According to Dr Jonathan O. Cole, the founding director of PSC, “A great majority of clinical research on new psychotropic drugs has been carried out by investigators at public mental hospitals receiving small amounts of support from the pharmaceutical industry. This work has not been extensive and has resulted in most drugs being released by the United States Food and Drug Administration (FDA) for general clinical use with only a small number of uncontrolled studies with variable quality. The absence of well organized and well supported units carrying out early clinical drug studies may have contributed to the slowness with which new have been developed in recent years.”
To facilitate the clinical development of psychotropic drugs, and to improve the quality of clinical investigation funds were provided via the PSC to clinical research units, to be referred to as Early Clinical Drug Evaluation Units (ECDEU), in which drugs with psychotropic potential, on the basis of preclinical findings could be investigated before their approval for general use by the FDA. Thus, the ECDEU program involved government funding of research units around the country primarily to do Phase II and Phase III clinical trials with compounds. The units had essentially two functions: (1) to investigate new, potentially psychoactive drugs and (2) to advance “methodology” by devising more efficient ways of evaluating them. Federal research grants were given on a five-year renewal basis with considerable latitude afforded to the investigator as to the use of his/her funds and as to the compounds he/she wished to investigate.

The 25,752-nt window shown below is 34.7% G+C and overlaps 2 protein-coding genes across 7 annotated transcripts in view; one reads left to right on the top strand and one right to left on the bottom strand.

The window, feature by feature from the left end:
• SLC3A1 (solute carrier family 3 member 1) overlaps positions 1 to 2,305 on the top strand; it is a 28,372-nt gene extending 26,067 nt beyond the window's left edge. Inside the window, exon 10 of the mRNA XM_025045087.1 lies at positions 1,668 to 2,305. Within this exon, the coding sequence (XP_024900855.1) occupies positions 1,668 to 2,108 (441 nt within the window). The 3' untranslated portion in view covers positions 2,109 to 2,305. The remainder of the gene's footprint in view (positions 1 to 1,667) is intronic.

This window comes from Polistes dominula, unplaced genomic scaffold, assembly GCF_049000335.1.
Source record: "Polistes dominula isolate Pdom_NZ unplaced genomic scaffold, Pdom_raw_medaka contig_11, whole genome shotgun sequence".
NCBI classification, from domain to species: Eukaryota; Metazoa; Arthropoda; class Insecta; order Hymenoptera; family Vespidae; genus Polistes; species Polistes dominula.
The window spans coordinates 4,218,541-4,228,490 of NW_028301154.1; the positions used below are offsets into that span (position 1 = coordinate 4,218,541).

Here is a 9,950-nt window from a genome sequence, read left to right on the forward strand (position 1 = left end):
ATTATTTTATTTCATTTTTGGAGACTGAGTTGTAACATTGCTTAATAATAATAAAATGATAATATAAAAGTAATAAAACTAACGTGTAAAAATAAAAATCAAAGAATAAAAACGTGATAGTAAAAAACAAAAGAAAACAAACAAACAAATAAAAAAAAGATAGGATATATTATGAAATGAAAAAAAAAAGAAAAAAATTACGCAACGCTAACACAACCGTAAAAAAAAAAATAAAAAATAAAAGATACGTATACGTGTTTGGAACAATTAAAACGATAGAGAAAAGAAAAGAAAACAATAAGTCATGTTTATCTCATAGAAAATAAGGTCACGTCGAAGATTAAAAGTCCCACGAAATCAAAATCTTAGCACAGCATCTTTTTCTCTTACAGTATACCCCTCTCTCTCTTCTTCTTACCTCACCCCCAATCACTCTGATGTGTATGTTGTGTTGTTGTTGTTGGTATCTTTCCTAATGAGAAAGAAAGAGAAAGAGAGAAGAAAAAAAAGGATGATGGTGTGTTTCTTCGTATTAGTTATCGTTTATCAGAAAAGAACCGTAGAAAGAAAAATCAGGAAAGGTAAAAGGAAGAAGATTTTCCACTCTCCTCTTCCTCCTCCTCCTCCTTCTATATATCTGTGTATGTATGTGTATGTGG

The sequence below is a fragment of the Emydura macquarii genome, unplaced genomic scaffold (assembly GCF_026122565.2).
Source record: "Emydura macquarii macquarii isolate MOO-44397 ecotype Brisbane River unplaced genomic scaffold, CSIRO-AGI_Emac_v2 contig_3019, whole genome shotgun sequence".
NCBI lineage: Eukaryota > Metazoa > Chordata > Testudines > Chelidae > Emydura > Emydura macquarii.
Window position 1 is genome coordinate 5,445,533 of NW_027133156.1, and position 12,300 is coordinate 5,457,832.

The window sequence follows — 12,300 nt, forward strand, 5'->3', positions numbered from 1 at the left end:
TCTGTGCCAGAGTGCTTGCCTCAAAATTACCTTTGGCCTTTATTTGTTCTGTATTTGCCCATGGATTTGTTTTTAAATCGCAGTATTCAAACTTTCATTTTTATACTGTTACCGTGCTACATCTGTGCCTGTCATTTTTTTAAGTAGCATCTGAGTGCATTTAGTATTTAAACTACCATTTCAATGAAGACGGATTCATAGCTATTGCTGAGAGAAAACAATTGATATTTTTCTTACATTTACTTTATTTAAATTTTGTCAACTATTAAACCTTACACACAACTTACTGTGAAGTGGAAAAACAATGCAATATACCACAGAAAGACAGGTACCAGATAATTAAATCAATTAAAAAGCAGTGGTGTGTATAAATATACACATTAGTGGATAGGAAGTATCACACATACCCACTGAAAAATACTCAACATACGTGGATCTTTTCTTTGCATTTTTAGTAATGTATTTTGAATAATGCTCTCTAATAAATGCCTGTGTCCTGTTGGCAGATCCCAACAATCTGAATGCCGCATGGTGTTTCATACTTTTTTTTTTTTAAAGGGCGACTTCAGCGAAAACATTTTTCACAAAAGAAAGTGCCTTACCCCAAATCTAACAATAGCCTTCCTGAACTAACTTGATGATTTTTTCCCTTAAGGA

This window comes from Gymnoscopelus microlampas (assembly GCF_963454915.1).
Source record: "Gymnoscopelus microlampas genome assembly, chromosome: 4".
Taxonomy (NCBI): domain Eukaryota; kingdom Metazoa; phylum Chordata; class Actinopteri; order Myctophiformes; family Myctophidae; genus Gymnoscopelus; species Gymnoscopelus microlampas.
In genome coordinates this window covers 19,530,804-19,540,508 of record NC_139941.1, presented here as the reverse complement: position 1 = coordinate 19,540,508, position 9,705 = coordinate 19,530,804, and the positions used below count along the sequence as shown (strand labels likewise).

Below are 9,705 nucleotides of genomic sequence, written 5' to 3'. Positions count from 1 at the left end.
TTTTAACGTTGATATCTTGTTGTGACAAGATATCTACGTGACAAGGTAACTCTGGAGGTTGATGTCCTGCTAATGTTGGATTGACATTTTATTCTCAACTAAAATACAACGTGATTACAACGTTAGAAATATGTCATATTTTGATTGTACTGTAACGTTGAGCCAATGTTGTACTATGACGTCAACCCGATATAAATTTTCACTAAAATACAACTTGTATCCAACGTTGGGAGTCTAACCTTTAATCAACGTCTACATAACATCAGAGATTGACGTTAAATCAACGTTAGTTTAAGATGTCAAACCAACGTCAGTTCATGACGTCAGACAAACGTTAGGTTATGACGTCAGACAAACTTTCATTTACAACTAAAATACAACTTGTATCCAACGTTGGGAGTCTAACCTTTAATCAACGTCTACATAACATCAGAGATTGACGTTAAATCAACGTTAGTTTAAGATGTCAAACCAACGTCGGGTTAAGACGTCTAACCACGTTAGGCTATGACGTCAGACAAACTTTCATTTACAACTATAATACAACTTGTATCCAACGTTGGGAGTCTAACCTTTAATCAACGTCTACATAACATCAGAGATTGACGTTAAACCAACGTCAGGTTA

Within one year of the announcement of the Program in 1960, there were 12 investigational units in operation. By the second annual meeting of the investigational units in January 1962, there were 15 units.
Our Early Clinical Drug Evaluation Unit at the Verdun Protestant Hospital (now Douglas Hospital), a psychiatric inpatient facility in the outskirts of Montreal (Quebec, Canada), was funded in November 1961. Our first Progress Report, submitted in December 1963, provides a detailed account of its operation, including the drugs employed and the assessment instruments used in their evaluation during its first two-years. A copy of the original report can be found in the ACNP-UCLA Archives at the Louise M. Darling Biomedical Library of the University of California, Los Angeles Campus.
2. QPRA SYMPOSIA AND PUBLICATIONS
Activities in our Early Clinical Drug Evaluation Unit program stimulated interest in clinical research with psychoactive drugs in the Province of Quebec, Canada, and were instrumental to the founding of the Quebec Psychopharmacological Research Association (QPRA).
The chain of events that led to the founding of the QPRA began in the summer of 1963, when about 20 people, involved in research in psychopharmacology in the Province met in the Medical Library of the Verdun Protestant Hospital (VPH), to discuss possible collaboration in clinical investigations. It was in the course of this meeting that Ban proposed the founding of an association that was to become the Quebec Psychopharmacological Research Association (QPRA). Three month later, in October the same year, the same group met again at the same place, and founded the QPRA: Heinz Lehmann, at the time clinical director of VPH, was elected president, and Ban, at the time chief of the clinical research service at VPH, executive secretary. The primary objective of the Association was to improve standards in clinical psychopharmacological research by facilitating discussion and communication of research findings through symposia and colloquia (Ban, 2004).
The Butyrophenones in Psychiatry